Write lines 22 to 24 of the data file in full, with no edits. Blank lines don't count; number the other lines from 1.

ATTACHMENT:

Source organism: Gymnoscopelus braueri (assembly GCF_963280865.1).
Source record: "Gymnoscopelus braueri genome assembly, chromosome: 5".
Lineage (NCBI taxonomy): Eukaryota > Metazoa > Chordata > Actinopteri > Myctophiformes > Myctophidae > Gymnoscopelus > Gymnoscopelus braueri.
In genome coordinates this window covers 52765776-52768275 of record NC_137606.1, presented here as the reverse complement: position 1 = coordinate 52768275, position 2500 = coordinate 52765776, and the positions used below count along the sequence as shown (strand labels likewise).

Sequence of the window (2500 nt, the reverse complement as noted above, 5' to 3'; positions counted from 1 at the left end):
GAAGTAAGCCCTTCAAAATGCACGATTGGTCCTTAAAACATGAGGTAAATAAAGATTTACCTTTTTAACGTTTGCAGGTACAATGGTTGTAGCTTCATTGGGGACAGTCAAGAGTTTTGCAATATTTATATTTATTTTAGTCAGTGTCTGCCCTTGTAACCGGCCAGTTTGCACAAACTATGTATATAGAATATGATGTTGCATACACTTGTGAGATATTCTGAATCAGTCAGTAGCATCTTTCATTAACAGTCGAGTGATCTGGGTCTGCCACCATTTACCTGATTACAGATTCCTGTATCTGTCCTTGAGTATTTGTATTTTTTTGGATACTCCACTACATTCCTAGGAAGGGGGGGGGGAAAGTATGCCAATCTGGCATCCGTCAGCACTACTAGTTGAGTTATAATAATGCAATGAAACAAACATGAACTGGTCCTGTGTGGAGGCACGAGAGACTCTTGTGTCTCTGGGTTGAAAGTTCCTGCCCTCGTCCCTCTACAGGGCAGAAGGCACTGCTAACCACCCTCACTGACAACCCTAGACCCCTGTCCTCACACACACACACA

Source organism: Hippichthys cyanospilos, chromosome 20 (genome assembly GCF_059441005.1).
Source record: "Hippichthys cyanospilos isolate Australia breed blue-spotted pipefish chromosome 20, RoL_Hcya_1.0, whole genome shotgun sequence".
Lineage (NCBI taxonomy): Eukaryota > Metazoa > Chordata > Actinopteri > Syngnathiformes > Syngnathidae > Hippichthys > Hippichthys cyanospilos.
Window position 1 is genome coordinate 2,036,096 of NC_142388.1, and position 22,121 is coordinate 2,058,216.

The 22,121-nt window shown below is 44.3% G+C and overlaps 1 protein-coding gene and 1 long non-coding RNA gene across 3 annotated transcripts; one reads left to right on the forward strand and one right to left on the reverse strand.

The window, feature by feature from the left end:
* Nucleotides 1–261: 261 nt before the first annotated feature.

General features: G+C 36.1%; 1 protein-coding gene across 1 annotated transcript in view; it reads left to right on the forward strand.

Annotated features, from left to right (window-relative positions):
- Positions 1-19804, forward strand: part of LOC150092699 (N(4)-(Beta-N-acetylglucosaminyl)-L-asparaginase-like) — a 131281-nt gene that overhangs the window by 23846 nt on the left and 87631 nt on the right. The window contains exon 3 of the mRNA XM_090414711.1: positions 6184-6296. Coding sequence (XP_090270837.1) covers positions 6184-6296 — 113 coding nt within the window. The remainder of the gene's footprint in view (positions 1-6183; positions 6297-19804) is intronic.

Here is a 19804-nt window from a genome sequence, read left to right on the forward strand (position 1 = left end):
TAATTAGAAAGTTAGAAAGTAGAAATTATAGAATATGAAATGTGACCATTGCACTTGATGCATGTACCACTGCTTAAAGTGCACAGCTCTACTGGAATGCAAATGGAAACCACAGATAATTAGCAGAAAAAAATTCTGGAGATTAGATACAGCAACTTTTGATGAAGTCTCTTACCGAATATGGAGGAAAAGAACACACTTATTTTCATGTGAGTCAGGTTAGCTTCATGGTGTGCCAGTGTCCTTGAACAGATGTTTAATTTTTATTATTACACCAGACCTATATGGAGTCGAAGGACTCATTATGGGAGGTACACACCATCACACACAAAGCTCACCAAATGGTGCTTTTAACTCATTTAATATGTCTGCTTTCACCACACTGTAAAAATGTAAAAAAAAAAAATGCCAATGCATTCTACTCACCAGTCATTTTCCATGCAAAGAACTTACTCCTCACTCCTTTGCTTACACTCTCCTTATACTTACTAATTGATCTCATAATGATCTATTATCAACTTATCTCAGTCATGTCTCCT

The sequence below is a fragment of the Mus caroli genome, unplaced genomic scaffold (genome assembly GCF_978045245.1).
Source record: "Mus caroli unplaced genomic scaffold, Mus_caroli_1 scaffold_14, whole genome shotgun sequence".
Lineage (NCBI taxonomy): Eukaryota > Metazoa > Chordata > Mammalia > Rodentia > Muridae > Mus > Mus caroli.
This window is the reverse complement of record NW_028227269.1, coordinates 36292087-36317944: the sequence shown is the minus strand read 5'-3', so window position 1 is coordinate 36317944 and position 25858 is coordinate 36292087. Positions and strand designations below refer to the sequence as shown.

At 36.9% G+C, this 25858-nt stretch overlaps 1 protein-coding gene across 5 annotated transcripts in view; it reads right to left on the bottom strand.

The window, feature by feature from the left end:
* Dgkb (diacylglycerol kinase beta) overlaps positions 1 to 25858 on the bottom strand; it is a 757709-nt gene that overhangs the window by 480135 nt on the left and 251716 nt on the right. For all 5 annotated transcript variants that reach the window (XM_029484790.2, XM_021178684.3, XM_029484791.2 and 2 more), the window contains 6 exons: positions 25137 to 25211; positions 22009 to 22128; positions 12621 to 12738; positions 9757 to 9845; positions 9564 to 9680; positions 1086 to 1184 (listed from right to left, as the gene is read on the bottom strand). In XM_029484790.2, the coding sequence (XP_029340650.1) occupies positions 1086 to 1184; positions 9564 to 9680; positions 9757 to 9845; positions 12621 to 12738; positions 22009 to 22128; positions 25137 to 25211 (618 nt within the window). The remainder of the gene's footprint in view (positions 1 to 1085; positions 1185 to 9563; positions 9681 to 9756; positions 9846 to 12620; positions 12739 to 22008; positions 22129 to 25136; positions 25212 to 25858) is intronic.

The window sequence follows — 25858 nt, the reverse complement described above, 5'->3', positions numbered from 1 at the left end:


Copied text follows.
This window is the reverse complement of record NW_028227269.1, coordinates 36292087-36317944: the sequence shown is the minus strand read 5'-3', so window position 1 is coordinate 36317944 and position 25858 is coordinate 36292087. Positions and strand designations below refer to the sequence as shown.

At 36.9% G+C, this 25858-nt stretch overlaps 1 protein-coding gene across 5 annotated transcripts in view; it reads right to left on the bottom strand.

The window, feature by feature from the left end: